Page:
Environment

Here's the Book the Fracking Industry Doesn't Want You to Read

It's a road map for the changes we need to make to create a sustainable energy future.

New York, USA - 21 September 2014: Woman holds a poster whilst marching and campaigning against fracking and for greater environmental awareness during the Peoples Climate March through New York City
Photo Credit: andyparker72 / Shutterstock.com

My new book, Frackopoly: The Battle for the Future of Energy and the Environment will be released this week and I want to tell you why I wrote it.

In the 1990s, I worked on a project to promote renewable energy. Even then, renewables were ready. They were cost-effective and along with energy efficiency technologies, we were poised to make the transition.

But, the fossil fuel industry used its immense power to stop the necessary progress from happening.


(image: (Wenonah Hauter/ http://www.wenonahhauter.org/books/frackopoly)

When we started getting calls about fracking at Food & Water Watch several years ago and then embarked on a major campaign to ban fracking, I was shocked when we looked at the amount of electricity coming from solar and wind energy. The technology is ready and the price is right, but the rules are rigged against the quick transition that we must make. In 2015, just barely over 5 percent of the electricity used in the nation is from wind and solar power.

In the meantime, frontline communities are becoming sacrifice zones where people are sick from toxic water and poisoned air from fracking. Life on Earth is threatened if we don’t take dramatic action to save our global climate from chaos. Yet, even though we must take action to keep fossil fuels in the ground, billions of dollars are being sunk into another 40 years of fossil fuel infrastructure.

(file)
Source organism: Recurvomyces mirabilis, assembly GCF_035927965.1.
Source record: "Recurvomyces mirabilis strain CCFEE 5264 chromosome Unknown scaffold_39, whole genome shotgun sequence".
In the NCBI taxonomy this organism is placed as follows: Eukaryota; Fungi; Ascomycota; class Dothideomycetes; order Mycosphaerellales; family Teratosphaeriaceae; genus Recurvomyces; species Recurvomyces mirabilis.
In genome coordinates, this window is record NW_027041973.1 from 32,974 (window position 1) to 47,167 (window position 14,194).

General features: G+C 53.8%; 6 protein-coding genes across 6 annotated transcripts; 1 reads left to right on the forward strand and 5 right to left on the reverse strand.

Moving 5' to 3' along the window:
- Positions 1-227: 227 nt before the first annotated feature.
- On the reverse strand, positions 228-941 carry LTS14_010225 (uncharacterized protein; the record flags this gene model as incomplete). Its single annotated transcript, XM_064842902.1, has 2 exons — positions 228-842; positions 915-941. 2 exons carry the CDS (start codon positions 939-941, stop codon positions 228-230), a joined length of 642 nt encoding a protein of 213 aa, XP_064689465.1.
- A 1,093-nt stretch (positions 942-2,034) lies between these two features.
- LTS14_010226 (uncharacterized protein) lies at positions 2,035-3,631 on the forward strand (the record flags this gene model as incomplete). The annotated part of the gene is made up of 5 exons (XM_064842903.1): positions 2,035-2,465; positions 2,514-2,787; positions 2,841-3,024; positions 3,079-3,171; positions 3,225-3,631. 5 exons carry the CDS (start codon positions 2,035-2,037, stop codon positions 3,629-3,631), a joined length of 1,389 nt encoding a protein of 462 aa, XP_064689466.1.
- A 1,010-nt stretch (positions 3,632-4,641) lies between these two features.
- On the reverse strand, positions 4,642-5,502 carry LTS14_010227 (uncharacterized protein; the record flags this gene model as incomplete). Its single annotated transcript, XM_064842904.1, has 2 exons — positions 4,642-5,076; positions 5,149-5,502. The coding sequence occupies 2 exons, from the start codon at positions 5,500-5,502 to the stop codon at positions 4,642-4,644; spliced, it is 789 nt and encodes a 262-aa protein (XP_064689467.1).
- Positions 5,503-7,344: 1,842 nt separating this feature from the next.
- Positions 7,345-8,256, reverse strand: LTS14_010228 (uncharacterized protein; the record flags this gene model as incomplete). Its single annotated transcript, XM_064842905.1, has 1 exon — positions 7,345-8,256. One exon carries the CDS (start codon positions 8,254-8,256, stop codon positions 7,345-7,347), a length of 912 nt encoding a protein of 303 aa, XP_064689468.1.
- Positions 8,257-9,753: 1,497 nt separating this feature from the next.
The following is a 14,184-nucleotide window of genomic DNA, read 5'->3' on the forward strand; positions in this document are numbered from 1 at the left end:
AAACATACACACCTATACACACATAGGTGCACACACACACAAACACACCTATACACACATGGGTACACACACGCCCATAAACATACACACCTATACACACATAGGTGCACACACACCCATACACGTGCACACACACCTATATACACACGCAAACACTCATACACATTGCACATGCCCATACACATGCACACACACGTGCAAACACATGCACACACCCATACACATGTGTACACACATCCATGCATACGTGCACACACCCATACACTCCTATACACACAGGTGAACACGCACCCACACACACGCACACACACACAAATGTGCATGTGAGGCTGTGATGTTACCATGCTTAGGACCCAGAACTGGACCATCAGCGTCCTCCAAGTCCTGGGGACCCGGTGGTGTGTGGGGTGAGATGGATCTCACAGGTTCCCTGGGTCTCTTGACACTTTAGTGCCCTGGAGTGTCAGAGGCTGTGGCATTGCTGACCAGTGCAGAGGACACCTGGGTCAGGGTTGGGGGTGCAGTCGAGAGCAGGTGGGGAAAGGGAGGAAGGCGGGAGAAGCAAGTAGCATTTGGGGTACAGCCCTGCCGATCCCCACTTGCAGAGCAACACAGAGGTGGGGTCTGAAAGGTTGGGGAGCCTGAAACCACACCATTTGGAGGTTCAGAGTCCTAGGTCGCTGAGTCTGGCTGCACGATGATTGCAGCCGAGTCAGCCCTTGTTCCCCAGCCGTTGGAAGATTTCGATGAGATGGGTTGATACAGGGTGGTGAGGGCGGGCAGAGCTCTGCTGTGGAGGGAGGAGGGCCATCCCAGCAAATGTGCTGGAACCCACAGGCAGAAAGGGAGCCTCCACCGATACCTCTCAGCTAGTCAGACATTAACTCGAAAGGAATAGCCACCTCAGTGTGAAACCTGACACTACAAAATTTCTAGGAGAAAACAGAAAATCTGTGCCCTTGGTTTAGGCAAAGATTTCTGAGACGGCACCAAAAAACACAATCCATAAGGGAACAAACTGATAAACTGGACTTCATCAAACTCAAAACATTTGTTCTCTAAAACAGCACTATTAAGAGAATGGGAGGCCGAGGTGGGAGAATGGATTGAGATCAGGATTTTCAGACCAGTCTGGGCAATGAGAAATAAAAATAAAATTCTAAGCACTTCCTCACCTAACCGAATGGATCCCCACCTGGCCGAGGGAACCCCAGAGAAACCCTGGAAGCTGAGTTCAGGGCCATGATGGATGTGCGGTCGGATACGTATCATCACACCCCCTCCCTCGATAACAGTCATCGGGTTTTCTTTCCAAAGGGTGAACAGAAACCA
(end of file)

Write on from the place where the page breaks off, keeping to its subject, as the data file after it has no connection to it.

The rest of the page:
Although we face great challenges, I still have great hope for the future. A new generation of activists are demanding an end to the status quo and they are fighting for a ban on fracking and a swift transition to clean energy. Activists of all age groups are tired of settling for what’s politically possible today and they are fighting for the future they want for the next generation.

But, as Machiavelli famously said, “Anyone wishing to see what is to come should examine what has been.” Our current crisis is more than 100 years in the making and I wanted to tell the story of how we reached the point that we are at today. It’s been and continues to be an epic battle with villains, heroines and heroes. It’s a David and Goliath tale about how the fossil fuel industry perverted and shaped energy policy and corrupted our democracy.

I set out on a journey that took much of my time over the last several years. I learned that in many ways, the story of the Frackopoly is much like what happened in the agribusiness and food industry, which I wrote about in my earlier book, Foodopoly.

The stories are similar in some ways. Over the past century, a handful of powerful interests have conspired to avoid the laws designed to keep them from becoming too politically powerful and dominating a single industry. They captured our regulatory bodies and elected officials and they destroyed the set of policies that had been developed over time to protect people and the environment.

Frackopoly tells the story and it is a road map for the changes we need to make to create a sustainable energy future. The market alone is not going to get us where we need to go. We are going to have to keep increasing the size and political power of the incredible grassroots movement that has risen up from communities all across the country to demand that we ban fracking and keep fossil fuels in the ground.

In the years since I started writing the book, we’ve seen victory after victory as our movement grows (and even more since it’s gone to print earlier this year). We’ve won in New York, we’re winning in Maryland and we’ve helped protect communities across the country.

We put together this video to give a taste of what you’ll find in Frackopoly:

Wenonah Hauter is the executive director of Food & Water Watch.

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